Measure for measure, we strive with this mortal existence, never seeming able to break free from the shackles that bind us.  Like the pastors I mentioned in the beginning of this epistle, they sought to help others without conquering the demons in their own lives, and the stresses of life became too much, and they fell away.  It is the true repentance of our hearts, with coming before the Living God and confessing that we have sinned against Him alone and that we throw ourselves upon His mercy that becomes our defining moment – where all things begin to change…” [19]

Now I can see the changes wrought in myself over this past year.
Or the lack of changes.
My greatest pain is what I have learned about myself.

The moed, the feats or festivals of God aren’t just something we go through – they are something we do, something that is supposed to “…speak to the deeper underlying questions and struggles of our lives…”. Every year we celebrate the seven feasts, gaining more insight and allowing the spiritual to invade our natural world. Every year I see where I must change – and then struggle to make it happen. What do I see this Yom Kippur?

I see what I have lacked: love.

It is easy to be offended by the inroads of immorality into our culture. It is easy to be offended by the redefinition of marriage. It is easy to be offended by the influx of foreign nationals upon our soil and to see our own government disregard the rule of law. It is easy to be offended and outraged by the callousness of the pro-abortion lobby and Planned Parenthood – which is just planned murder – and the daily sacrifice of the unborn. It is so easy to be offended by another group of people calling for the murder of policemen simply because of the color of their skin. It is easy to be offended and horrified by the targeting of God’s people, Jews and Christians, by quasi-political hate-filled regimes masquerading as a religion…

What isn’t easy is what I and all believers are called to do: love.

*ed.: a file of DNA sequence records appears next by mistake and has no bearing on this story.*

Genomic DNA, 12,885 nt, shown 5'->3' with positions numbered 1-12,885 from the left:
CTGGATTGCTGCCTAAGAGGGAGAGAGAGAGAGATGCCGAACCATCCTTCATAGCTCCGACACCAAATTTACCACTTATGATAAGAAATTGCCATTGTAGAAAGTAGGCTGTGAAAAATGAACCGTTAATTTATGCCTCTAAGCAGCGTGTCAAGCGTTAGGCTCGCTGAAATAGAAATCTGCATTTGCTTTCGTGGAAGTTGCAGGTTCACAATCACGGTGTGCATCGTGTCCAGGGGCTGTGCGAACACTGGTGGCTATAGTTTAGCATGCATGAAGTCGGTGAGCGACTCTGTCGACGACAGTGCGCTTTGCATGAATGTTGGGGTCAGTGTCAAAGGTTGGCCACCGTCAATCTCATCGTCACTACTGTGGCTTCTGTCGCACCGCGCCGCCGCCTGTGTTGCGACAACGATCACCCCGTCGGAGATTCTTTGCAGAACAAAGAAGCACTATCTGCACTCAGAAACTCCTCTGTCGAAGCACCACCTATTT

All these factions in our society, nay, in our world, are dancing on the border of hate and chaos. The world will do what it does: hate and be consumed by its fear of God. Yes, I say fear because the word says:

Psalm 53:1 (NASB95)
1     aThe fool has said in his heart, “There is no God,”
They are corrupt, and have committed abominable injustice; bThere is no one who does good. [20]

Instead of offense, should not my heart ache for them? 
Instead of anger, should not my eyes weep for them? 
Instead of the uncomplicated way of disgust and loathing, should not my prayers be directed toward them? 
Does not God Himself take no pleasure in their death – does not He wish all to come to repentance and live? If that is His heart, where is mine? Have I not learnt anything from the moed? Should not my ways be defined by Messiah?

Ephesians 4:17-32 (NASB95)
17     aSo this I say, and affirm together with the Lord, bthat you walk no longer just as the Gentiles also walk, in the cfutility of their mind, 18     being adarkened in their understanding, 1bexcluded from the life of God because of the cignorance that is in them, because of the dhardness of their heart;
19     and they, having abecome callous, bhave given themselves over to csensuality 1for the practice of every kind of impurity with greediness.

20     But you did not alearn 1Christ in this way, 21     if indeed you ahave heard Him and have bbeen taught in Him, just as truth is in Jesus, 22     that, in reference to your former manner of life, you alay aside the bold 1self, which is being corrupted in accordance with the clusts of deceit, 23     and that you be arenewed in the spirit of your mind, 24     and aput on the bnew 1self, which 2cin the likeness of God has been created in righteousness and holiness of the truth. 25     Therefore, alaying aside falsehood, bspeak truth each one of you with his neighbor, for we are cmembers of one another.

26     aBe angry, and yet do not sin; do not let the sun go down on your anger, 27     and do not agive the devil 1an opportunity. 28     He who steals must steal no longer; but rather ahe must labor, bperforming with his own hands what is good, cso that he will have something to share with 1one who has need.

29     Let no 1aunwholesome word proceed from your mouth, but only such a word as is good for bedification 2according to the need of the moment, so that it will give grace to those who hear.

30     aDo not grieve the Holy Spirit of God, 1by whom you were bsealed for the day of redemption.

31     aLet all bitterness and wrath and anger and clamor and slander be bput away from you, along with all cmalice. 32     aBe kind to one another, tender-hearted, forgiving each other,